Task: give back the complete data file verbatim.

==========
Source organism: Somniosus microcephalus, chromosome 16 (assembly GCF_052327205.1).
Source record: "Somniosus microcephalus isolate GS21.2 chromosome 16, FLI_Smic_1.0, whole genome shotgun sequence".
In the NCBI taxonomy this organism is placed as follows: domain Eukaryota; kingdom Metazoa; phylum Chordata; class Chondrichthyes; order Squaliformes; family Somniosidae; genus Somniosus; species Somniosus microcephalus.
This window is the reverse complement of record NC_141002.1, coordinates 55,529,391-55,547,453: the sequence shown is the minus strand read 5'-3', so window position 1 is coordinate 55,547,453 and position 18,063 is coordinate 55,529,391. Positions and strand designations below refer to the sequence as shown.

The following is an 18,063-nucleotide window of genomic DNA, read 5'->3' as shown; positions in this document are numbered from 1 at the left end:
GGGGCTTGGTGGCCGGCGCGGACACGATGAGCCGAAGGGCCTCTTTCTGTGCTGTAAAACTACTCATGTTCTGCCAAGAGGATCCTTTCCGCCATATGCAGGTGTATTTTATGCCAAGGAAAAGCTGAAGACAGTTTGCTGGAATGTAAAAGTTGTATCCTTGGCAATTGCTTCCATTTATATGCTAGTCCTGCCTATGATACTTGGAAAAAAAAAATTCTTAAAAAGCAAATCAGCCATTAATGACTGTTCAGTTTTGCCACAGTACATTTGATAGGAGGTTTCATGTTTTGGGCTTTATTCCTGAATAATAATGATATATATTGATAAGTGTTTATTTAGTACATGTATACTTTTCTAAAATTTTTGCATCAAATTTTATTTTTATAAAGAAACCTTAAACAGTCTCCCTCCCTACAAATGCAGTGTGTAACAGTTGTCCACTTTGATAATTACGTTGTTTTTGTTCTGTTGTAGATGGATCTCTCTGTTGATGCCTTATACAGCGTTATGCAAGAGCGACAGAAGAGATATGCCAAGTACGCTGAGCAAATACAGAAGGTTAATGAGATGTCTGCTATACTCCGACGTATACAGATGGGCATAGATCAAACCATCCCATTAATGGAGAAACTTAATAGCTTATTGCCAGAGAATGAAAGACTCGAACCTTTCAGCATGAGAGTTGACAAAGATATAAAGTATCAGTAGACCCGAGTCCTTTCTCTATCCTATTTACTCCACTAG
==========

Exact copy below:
Source organism: Somniosus microcephalus, chromosome 16 (assembly GCF_052327205.1).
Source record: "Somniosus microcephalus isolate GS21.2 chromosome 16, FLI_Smic_1.0, whole genome shotgun sequence".
In the NCBI taxonomy this organism is placed as follows: domain Eukaryota; kingdom Metazoa; phylum Chordata; class Chondrichthyes; order Squaliformes; family Somniosidae; genus Somniosus; species Somniosus microcephalus.
This window is the reverse complement of record NC_141002.1, coordinates 55,529,391-55,547,453: the sequence shown is the minus strand read 5'-3', so window position 1 is coordinate 55,547,453 and position 18,063 is coordinate 55,529,391. Positions and strand designations below refer to the sequence as shown.

The following is an 18,063-nucleotide window of genomic DNA, read 5'->3' as shown; positions in this document are numbered from 1 at the left end:
GGGGCTTGGTGGCCGGCGCGGACACGATGAGCCGAAGGGCCTCTTTCTGTGCTGTAAAACTACTCATGTTCTGCCAAGAGGATCCTTTCCGCCATATGCAGGTGTATTTTATGCCAAGGAAAAGCTGAAGACAGTTTGCTGGAATGTAAAAGTTGTATCCTTGGCAATTGCTTCCATTTATATGCTAGTCCTGCCTATGATACTTGGAAAAAAAAAATTCTTAAAAAGCAAATCAGCCATTAATGACTGTTCAGTTTTGCCACAGTACATTTGATAGGAGGTTTCATGTTTTGGGCTTTATTCCTGAATAATAATGATATATATTGATAAGTGTTTATTTAGTACATGTATACTTTTCTAAAATTTTTGCATCAAATTTTATTTTTATAAAGAAACCTTAAACAGTCTCCCTCCCTACAAATGCAGTGTGTAACAGTTGTCCACTTTGATAATTACGTTGTTTTTGTTCTGTTGTAGATGGATCTCTCTGTTGATGCCTTATACAGCGTTATGCAAGAGCGACAGAAGAGATATGCCAAGTACGCTGAGCAAATACAGAAGGTTAATGAGATGTCTGCTATACTCCGACGTATACAGATGGGCATAGATCAAACCATCCCATTAATGGAGAAACTTAATAGCTTATTGCCAGAGAATGAAAGACTCGAACCTTTCAGCATGAGAGTTGACAAAGATATAAAGTATCAGTAGACCCGAGTCCTTTCTCTATCCTATTTACTCCACTAG